Of course, sometimes a person’s family or friends might not agree with an authorisation. The safeguards also allow people the right of appeal against a decision in a court of law.
Who do the DoLS apply to?
The Safeguards apply to those:
- Aged 18 and over
- Who suffers from a mental disorder or disability of the mind – such as dementia or a profound learning disability
- Who lacks the capacity to give informed consent to the arrangements made for their care and / or treatment
- Whose deprivation of liberty (within the meaning of Article 5 of the ECHR) is considered, after an independent assessment, to be in their best interests to protect them from harm.
The Deprivation of Liberty Safeguards Scheme is used to assess and authorise deprivations of liberty in care homes, hospice and hospitals. However, a “deprivation of liberty” that is “attributable to the State” can occur in other “community settings”. This includes supported living arrangements and domestic settings.
These would require an application to the Court of Protection for authorisation.
What are the authority’s duties under the safeguards?
Hospitals and care homes (referred to as managing authorities) have a duty to:
- Provide care and treatment in ways that do not deprive a person of their liberty
- If this is not possible, apply to the Supervisory Body for authorisation of the deprivation of liberty.
Wigan Council (in this instance known as a Supervisory Body) has a duty to:
- Assess any person for whom the managing authorities request a deprivation of liberty
- Authorise a deprivation if it is necessary and in the best interests of a person to whom the safeguards apply
- Set any necessary conditions to make sure the person's care/treatment meets their needs in their best interests
- Set a timescale for how long a deprivation can last
- Keep records of who is being deprived of their liberty.
Making an application to deprive liberty
When a care home or hospital considers that there is no other option but to impose restrictions for care or treatment that may be depriving a person of their liberty which they believe are in the best interest of the person, the hospital or care home must apply for a Standard Authorisation to allow the restrictions, care or treatment to continue.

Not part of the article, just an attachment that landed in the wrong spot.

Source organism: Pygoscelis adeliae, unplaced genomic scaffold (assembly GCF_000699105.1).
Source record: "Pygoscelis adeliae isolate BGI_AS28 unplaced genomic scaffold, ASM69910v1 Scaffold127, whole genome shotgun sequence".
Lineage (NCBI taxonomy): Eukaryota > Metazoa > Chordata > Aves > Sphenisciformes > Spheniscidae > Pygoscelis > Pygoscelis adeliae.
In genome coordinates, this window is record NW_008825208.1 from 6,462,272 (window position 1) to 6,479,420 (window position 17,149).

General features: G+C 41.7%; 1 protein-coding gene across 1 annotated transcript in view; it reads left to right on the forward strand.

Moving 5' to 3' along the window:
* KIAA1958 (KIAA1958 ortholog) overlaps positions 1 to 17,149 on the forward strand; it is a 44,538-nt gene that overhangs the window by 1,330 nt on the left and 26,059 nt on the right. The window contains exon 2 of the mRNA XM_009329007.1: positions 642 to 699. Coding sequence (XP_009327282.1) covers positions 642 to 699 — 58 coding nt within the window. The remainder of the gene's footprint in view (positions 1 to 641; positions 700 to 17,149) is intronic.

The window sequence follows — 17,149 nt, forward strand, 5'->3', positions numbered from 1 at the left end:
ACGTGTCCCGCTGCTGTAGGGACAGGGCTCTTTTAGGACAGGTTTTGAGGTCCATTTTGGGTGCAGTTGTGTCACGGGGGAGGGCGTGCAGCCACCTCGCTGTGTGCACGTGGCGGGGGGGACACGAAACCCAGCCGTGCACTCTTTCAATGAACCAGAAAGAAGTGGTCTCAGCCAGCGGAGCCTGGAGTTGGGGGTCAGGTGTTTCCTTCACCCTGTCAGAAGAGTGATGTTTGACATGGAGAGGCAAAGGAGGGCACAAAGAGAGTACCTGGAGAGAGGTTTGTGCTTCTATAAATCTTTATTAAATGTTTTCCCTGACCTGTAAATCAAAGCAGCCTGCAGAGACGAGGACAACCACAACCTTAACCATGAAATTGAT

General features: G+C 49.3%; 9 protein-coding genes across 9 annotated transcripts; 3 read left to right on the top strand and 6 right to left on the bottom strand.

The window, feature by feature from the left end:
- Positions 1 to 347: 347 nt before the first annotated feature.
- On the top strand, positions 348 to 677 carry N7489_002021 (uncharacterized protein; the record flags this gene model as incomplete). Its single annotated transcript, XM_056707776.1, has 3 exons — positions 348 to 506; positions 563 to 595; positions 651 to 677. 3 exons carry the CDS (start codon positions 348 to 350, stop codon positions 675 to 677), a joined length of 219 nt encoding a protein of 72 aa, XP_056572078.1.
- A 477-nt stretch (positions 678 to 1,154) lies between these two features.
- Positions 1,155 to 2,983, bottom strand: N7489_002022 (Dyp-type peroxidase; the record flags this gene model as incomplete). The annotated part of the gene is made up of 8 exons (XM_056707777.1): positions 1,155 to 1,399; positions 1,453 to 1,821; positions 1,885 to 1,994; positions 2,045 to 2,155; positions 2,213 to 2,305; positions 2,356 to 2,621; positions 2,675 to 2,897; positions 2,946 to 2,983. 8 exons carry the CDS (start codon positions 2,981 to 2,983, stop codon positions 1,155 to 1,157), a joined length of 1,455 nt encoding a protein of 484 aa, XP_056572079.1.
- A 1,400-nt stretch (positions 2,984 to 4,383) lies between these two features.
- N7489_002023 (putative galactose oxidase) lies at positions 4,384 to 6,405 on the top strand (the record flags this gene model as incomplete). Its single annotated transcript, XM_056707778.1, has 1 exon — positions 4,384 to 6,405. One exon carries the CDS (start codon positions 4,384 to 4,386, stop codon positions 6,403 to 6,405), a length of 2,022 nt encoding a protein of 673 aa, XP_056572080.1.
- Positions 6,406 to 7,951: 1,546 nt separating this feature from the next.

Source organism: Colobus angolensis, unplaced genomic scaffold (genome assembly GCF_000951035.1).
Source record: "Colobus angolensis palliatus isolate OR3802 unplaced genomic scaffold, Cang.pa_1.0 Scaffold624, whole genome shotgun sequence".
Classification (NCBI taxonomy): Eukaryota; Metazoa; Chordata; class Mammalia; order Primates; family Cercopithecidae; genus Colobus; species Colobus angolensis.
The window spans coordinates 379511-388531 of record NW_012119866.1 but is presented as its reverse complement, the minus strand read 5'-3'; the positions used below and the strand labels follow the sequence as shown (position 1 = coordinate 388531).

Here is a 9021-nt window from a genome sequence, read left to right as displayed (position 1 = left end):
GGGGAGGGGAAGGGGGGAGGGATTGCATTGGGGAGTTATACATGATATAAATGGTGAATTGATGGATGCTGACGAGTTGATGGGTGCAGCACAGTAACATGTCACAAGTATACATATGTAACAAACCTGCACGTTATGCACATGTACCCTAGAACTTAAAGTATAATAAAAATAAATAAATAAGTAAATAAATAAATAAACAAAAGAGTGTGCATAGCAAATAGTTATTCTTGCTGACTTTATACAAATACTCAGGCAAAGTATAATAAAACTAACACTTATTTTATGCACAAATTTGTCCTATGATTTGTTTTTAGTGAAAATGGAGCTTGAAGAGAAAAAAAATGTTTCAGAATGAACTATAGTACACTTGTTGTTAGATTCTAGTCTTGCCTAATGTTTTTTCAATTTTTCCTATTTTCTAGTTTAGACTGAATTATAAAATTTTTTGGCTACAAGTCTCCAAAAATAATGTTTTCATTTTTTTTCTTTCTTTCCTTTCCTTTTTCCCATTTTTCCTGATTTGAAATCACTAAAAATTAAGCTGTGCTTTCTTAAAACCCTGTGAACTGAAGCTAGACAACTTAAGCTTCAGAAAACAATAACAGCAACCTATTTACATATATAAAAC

To request a DoLS authorisation, ask for a review or action anything relating to an existing DoLS authorisation, care providers will need to use one of the forms produced by the Association for Directors of Adult Social Services (ADASS). For example, Form 1 is now a combined urgent and standard authorisation form.
What should I do if I feel a person is being deprived of their liberty?
Discuss the issue with the hospital or care home managers/staff. They may be able to change a person's care or treatment to make sure the person is not being deprived of their liberty, or they may be able to explain why a person is not actually deprived of their liberty.
Following this, you can request that the Supervisory Body (Wigan Council) reviews the person to see whether they are being deprived of their liberty. For further information and advice, you can write or email:
- Address: Mental Capacity Act and Deprivation of Liberty Safeguards Team, Wigan Council, Hindley Town Hall, Cross Street, Hindley, Wigan, WN2 3AX
- Email: DoLS@Wigan.gov.uk
If a Wigan resident is suspected to be deprived of their liberty in another borough, the Supervisory Body would be Wigan Council.